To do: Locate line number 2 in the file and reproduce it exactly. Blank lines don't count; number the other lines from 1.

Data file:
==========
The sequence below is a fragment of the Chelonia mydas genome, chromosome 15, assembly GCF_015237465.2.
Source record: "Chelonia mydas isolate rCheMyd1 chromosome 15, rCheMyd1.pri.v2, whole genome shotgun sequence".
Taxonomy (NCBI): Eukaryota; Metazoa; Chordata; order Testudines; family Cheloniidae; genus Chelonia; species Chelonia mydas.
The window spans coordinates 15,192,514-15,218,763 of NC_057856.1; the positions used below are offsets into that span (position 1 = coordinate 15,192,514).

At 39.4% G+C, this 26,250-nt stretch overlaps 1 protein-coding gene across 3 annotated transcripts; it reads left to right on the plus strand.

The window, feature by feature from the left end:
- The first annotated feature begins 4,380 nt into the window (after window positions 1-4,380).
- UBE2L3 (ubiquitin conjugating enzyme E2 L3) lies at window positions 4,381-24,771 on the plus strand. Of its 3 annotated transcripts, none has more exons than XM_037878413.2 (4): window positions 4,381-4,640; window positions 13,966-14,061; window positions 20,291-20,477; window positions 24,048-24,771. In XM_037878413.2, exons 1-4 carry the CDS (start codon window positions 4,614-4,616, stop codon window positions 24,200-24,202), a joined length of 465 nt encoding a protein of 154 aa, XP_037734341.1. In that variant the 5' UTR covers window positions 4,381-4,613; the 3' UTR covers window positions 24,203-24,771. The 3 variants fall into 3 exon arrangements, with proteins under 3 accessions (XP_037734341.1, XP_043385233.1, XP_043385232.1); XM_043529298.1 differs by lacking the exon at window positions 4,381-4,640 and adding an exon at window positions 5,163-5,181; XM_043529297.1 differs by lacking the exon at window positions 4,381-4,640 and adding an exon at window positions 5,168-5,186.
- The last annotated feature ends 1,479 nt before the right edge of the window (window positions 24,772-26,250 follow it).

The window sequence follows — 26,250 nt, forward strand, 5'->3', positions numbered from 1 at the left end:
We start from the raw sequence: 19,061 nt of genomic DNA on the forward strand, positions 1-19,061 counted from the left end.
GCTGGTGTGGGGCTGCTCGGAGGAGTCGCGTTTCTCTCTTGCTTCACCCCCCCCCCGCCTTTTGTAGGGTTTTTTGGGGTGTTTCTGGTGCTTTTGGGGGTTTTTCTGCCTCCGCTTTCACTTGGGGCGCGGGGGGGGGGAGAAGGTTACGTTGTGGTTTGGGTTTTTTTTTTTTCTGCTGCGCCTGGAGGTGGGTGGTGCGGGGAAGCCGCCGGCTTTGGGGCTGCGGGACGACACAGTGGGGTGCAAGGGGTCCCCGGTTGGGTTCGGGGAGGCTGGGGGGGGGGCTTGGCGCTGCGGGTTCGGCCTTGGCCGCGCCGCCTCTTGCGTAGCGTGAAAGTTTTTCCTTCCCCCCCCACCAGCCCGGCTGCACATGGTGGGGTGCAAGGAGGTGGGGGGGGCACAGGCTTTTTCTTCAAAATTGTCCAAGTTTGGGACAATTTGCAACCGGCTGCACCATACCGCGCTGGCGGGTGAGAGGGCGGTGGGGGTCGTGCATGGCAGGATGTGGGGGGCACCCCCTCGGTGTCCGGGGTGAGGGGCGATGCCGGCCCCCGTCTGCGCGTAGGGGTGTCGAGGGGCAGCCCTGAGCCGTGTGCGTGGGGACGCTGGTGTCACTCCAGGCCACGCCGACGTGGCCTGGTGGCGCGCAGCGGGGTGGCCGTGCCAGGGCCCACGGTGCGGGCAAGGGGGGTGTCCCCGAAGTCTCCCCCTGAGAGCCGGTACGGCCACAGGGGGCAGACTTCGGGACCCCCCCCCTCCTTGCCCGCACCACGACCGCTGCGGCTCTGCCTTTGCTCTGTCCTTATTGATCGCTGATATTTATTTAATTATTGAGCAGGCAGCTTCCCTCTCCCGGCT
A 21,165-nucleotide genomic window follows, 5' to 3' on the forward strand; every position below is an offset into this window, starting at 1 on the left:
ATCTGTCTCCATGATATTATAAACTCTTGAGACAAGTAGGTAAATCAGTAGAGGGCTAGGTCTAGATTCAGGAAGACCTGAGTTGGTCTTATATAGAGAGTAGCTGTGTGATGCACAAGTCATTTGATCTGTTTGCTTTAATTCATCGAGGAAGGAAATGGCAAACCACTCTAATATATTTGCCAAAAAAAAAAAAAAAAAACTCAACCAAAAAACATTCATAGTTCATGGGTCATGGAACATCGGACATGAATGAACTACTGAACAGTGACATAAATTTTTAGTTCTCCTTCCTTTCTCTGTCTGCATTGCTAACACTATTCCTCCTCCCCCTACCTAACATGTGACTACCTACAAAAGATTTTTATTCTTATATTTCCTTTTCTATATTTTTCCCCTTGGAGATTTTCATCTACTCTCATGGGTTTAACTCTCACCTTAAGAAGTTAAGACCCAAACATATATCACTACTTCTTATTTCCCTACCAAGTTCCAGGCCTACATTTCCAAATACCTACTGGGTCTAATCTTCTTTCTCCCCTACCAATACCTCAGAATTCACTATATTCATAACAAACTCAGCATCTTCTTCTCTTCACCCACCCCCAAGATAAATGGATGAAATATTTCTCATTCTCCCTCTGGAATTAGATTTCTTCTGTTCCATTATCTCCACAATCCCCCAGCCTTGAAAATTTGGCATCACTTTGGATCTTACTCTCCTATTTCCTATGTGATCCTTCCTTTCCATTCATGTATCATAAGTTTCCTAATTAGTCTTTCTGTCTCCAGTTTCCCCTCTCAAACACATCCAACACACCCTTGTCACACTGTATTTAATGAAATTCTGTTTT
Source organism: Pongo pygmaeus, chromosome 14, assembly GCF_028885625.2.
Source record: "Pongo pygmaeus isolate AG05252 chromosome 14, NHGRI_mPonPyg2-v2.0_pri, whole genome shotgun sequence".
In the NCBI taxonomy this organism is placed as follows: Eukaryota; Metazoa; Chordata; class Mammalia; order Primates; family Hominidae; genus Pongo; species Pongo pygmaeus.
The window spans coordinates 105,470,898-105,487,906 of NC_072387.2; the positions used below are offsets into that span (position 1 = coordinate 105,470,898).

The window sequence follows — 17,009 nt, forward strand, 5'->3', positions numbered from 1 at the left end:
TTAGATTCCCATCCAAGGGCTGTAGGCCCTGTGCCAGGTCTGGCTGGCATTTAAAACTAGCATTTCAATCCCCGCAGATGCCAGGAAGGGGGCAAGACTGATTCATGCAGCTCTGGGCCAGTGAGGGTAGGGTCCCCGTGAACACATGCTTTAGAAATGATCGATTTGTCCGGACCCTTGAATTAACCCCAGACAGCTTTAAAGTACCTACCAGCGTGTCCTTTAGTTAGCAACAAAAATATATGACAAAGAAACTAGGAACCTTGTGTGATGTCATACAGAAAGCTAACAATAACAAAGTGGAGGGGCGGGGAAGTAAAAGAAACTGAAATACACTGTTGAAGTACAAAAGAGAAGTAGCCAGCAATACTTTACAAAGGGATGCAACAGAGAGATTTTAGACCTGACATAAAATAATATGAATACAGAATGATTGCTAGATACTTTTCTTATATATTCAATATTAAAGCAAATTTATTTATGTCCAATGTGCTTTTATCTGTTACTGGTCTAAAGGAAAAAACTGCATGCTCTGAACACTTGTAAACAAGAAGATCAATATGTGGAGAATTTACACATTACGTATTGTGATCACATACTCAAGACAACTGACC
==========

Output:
Source record: "Chelonia mydas isolate rCheMyd1 chromosome 15, rCheMyd1.pri.v2, whole genome shotgun sequence".